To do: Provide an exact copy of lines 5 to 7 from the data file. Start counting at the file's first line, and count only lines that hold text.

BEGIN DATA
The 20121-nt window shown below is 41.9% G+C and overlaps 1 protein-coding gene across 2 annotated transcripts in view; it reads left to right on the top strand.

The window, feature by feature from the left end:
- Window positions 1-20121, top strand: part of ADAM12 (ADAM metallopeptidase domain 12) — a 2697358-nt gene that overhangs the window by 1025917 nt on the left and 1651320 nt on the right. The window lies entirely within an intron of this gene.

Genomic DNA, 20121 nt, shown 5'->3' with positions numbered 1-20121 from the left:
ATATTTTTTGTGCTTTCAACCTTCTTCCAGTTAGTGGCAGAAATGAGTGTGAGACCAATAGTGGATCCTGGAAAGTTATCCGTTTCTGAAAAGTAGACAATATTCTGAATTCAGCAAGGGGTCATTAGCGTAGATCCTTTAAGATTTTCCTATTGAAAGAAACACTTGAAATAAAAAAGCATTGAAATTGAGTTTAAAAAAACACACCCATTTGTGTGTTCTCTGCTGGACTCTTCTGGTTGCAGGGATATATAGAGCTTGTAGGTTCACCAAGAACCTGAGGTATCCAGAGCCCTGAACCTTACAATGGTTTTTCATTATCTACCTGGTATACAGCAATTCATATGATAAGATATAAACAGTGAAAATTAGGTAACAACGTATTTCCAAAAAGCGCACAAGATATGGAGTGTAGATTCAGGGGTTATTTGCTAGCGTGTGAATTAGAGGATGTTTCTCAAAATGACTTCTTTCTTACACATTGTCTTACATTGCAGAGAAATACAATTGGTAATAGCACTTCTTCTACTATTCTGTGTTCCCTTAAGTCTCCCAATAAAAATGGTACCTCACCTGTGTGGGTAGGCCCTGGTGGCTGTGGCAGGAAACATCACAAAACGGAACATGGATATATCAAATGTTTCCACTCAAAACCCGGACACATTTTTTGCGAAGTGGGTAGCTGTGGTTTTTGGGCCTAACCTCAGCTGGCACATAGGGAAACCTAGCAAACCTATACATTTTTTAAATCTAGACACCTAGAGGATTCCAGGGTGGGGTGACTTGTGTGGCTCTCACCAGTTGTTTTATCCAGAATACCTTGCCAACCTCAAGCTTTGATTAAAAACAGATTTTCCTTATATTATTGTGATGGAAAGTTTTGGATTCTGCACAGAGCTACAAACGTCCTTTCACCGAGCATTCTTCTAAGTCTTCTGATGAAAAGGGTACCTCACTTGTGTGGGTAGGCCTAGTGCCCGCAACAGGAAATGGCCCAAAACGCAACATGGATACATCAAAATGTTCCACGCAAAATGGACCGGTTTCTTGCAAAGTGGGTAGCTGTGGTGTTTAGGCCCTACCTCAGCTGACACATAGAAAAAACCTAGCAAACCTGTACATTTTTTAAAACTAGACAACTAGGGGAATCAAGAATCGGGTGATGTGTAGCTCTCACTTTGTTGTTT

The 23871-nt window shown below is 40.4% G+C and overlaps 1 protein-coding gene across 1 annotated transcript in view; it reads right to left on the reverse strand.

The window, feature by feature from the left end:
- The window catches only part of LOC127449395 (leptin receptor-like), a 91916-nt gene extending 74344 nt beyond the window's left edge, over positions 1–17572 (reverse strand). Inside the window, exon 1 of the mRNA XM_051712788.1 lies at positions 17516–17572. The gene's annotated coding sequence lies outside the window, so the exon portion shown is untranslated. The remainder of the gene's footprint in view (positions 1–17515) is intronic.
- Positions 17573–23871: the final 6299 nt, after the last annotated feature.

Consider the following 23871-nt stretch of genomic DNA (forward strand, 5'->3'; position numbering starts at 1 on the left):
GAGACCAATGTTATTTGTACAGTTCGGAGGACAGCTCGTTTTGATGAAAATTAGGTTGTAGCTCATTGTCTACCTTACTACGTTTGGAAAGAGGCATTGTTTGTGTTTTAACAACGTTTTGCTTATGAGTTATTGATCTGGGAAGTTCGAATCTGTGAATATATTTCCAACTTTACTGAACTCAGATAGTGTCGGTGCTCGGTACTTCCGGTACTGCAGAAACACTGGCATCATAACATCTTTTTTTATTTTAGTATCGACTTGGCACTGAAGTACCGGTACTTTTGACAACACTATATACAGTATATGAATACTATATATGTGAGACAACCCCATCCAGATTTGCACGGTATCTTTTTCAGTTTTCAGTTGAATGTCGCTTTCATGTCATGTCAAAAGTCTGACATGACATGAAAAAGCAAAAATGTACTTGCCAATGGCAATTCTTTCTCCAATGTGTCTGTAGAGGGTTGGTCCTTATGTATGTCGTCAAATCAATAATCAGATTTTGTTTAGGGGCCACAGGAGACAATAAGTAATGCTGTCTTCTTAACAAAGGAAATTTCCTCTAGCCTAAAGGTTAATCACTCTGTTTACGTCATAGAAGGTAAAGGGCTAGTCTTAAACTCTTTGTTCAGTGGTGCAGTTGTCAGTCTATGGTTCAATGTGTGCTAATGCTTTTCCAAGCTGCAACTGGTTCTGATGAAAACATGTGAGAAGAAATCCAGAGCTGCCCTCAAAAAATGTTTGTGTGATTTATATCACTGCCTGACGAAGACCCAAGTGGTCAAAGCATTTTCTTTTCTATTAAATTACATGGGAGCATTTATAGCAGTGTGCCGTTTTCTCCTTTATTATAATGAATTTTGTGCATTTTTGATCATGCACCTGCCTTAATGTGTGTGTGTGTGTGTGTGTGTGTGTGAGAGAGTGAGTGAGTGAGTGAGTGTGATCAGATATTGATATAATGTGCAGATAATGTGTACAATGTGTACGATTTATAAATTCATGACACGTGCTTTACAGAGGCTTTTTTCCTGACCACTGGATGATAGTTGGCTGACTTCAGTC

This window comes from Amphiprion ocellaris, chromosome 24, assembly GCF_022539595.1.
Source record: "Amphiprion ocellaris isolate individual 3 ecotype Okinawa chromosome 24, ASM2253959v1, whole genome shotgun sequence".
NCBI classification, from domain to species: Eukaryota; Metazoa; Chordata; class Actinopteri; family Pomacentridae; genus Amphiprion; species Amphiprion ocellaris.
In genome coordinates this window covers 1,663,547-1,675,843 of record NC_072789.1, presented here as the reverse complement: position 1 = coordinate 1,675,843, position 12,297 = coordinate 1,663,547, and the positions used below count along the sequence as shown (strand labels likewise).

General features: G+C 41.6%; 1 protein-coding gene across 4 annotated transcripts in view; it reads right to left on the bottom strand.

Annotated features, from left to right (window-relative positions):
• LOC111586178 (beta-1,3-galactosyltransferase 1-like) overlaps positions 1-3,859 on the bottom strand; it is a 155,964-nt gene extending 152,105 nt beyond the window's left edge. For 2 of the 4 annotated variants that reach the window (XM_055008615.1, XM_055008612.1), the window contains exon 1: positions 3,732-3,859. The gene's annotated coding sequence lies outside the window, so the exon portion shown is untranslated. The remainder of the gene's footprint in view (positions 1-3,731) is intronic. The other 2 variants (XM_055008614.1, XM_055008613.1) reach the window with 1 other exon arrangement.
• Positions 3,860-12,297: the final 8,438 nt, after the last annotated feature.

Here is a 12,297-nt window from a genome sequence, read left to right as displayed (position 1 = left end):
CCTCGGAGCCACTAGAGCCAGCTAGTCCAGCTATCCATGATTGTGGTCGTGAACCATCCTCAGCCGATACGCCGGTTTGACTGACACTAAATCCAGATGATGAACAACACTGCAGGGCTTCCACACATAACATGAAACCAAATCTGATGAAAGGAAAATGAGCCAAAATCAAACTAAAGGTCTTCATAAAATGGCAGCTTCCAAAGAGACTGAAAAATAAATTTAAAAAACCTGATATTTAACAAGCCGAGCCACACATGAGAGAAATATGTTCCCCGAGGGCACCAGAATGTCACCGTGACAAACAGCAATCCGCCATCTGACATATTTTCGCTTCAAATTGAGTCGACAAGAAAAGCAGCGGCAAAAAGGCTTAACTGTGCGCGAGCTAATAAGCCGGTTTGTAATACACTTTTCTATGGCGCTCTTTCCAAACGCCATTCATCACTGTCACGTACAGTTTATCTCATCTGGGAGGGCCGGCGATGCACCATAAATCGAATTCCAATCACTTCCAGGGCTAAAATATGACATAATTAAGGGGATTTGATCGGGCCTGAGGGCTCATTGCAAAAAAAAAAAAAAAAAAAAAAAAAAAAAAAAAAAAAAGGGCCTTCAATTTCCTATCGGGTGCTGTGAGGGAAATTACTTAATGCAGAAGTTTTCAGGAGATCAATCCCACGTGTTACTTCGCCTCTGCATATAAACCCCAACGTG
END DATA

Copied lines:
ATATTTTTTGTGCTTTCAACCTTCTTCCAGTTAGTGGCAGAAATGAGTGTGAGACCAATAGTGGATCCTGGAAAGTTATCCGTTTCTGAAAAGTAGACAATATTCTGAATTCAGCAAGGGGTCATTAGCGTAGATCCTTTAAGATTTTCCTATTGAAAGAAACACTTGAAATAAAAAAGCATTGAAATTGAGTTTAAAAAAACACACCCATTTGTGTGTTCTCTGCTGGACTCTTCTGGTTGCAGGGATATATAGAGCTTGTAGGTTCACCAAGAACCTGAGGTATCCAGAGCCCTGAACCTTACAATGGTTTTTCATTATCTACCTGGTATACAGCAATTCATATGATAAGATATAAACAGTGAAAATTAGGTAACAACGTATTTCCAAAAAGCGCACAAGATATGGAGTGTAGATTCAGGGGTTATTTGCTAGCGTGTGAATTAGAGGATGTTTCTCAAAATGACTTCTTTCTTACACATTGTCTTACATTGCAGAGAAATACAATTGGTAATAGCACTTCTTCTACTATTCTGTGTTCCCTTAAGTCTCCCAATAAAAATGGTACCTCACCTGTGTGGGTAGGCCCTGGTGGCTGTGGCAGGAAACATCACAAAACGGAACATGGATATATCAAATGTTTCCACTCAAAACCCGGACACATTTTTTGCGAAGTGGGTAGCTGTGGTTTTTGGGCCTAACCTCAGCTGGCACATAGGGAAACCTAGCAAACCTATACATTTTTTAAATCTAGACACCTAGAGGATTCCAGGGTGGGGTGACTTGTGTGGCTCTCACCAGTTGTTTTATCCAGAATACCTTGCCAACCTCAAGCTTTGATTAAAAACAGATTTTCCTTATATTATTGTGATGGAAAGTTTTGGATTCTGCACAGAGCTACAAACGTCCTTTCACCGAGCATTCTTCTAAGTCTTCTGATGAAAAGGGTACCTCACTTGTGTGGGTAGGCCTAGTGCCCGCAACAGGAAATGGCCCAAAACGCAACATGGATACATCAAAATGTTCCACGCAAAATGGACCGGTTTCTTGCAAAGTGGGTAGCTGTGGTGTTTAGGCCCTACCTCAGCTGACACATAGAAAAAACCTAGCAAACCTGTACATTTTTTAAAACTAGACAACTAGGGGAATCAAGAATCGGGTGATGTGTAGCTCTCACTTTGTTGTTT

The 23871-nt window shown below is 40.4% G+C and overlaps 1 protein-coding gene across 1 annotated transcript in view; it reads right to left on the reverse strand.

The window, feature by feature from the left end: